Veterans Day has passed, but a local genealogy group still wants to remind people of the stories shared by those who served, especially those of Whidbey residents’ ancestors.
“We don’t want to forget history, whether it’s military or any other kind of history,” said Pat Gardner, education chairperson for the Whidbey Island Genealogical Searchers.
Visitors to Oak Harbor Library can bear witness to the group’s effort to preserve history in its veterans display until the end of November.
Artifacts, photos and printed out stories sit behind the glass.
One of those stories dates back to military service in 1066.
Most of the display focuses on more recent conflicts and U.S. and Canadian service members, with items such as original WWII ration cards, “Mickey Mouse money” (the currency issued in Japanese-occupied Philippines), and photos of civil war-era soldiers.
“I got a kick out of the hair in some of the photos,” Gardner said with a laugh.
It turns out the unique beard and hair styles served be both amusing and insightful, said Jackie Vannice, club president.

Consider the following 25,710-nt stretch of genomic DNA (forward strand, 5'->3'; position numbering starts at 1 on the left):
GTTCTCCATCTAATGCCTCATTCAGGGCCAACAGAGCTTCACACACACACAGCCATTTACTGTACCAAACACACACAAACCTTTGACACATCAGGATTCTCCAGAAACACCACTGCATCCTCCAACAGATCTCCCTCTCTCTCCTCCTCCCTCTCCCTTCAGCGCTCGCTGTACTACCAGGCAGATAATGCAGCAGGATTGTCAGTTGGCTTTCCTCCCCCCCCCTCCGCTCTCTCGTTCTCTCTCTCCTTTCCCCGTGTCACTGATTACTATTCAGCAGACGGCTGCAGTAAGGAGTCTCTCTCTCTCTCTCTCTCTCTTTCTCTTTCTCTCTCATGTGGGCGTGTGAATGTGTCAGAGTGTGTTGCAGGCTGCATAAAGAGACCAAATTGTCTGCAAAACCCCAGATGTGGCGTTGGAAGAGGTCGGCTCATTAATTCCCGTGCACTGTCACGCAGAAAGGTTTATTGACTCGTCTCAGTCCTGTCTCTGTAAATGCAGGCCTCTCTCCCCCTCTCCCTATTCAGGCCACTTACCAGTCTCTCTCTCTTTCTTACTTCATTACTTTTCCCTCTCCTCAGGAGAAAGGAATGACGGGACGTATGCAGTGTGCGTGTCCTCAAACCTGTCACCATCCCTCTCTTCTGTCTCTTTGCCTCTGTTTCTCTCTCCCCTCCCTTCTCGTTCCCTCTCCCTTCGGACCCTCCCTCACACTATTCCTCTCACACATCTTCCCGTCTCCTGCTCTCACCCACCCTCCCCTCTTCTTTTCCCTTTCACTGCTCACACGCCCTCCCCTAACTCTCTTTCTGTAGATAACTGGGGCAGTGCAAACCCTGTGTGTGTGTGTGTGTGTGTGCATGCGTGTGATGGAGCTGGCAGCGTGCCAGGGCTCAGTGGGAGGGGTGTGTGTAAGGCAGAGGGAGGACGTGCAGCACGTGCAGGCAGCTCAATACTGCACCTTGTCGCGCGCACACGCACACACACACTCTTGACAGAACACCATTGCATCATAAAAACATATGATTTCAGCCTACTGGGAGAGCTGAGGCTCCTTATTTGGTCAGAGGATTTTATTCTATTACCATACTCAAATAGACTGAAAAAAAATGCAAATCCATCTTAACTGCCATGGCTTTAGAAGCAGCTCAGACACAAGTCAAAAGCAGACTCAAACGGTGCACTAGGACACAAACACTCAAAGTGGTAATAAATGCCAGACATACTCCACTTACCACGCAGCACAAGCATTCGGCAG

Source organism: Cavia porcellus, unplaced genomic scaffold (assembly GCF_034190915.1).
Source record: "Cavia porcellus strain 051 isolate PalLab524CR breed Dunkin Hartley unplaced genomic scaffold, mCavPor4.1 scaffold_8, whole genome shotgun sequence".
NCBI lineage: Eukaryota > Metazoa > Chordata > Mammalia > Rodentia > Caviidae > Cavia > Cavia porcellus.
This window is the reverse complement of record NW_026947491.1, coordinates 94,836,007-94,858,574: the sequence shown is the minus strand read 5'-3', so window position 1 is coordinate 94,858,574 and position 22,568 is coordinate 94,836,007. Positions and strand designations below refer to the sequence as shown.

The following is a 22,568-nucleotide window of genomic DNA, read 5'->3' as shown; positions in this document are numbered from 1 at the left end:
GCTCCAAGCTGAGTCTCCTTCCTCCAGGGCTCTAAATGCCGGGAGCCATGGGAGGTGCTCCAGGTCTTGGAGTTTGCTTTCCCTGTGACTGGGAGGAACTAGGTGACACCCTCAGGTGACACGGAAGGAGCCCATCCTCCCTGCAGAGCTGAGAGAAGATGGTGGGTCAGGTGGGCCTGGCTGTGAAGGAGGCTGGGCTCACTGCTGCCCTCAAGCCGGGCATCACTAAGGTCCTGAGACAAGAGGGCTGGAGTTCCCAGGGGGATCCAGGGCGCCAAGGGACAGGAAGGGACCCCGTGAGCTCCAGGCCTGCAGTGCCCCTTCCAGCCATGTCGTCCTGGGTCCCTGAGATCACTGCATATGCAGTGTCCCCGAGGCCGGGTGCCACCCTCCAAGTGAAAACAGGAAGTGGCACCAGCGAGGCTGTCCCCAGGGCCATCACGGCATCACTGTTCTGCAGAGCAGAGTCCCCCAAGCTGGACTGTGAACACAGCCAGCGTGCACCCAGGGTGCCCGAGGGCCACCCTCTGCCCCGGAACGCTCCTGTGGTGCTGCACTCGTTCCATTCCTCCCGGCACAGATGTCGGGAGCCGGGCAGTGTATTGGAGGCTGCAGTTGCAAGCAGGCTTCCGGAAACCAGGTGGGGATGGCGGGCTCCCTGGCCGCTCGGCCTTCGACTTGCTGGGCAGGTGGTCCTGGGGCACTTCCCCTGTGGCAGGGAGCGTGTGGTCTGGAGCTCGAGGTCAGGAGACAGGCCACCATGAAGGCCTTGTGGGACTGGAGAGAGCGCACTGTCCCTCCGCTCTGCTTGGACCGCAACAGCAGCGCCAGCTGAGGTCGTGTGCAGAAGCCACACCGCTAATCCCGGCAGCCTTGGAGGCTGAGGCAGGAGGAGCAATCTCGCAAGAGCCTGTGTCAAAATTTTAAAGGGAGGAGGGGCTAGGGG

Their appearance, along with uniforms and pins, help identify the time period in which the photos were taken, she explained.
To create the display, Gardner spent about a month asking for items from the group’s approximately 50 members. They brought her pins, medals and information they found in their own genealogical research.
“I was taken aback by some of the pieces brought in,” she said.
One member provided a photo of her brother, along with a story of how he received the Distinguished Flying Cross. Gardner’s own family has an extensive background in service.
She contributed pins and a certificate from her mother, who volunteered with the Red Cross.
She had photos of her father engaging in military dog training and she has a historical account of her great-uncle Howard Coffin, whose story of surviving the brutal siege in Malta became both a novel and a movie.
In addition to informing the public about military history, Gardner said she hopes the display will let people know about the club for those interested in genealogy.
The miniature exhibit has already resulted in some calls, Gardner said.
“This has kind of sparked some people’s interest,” she said.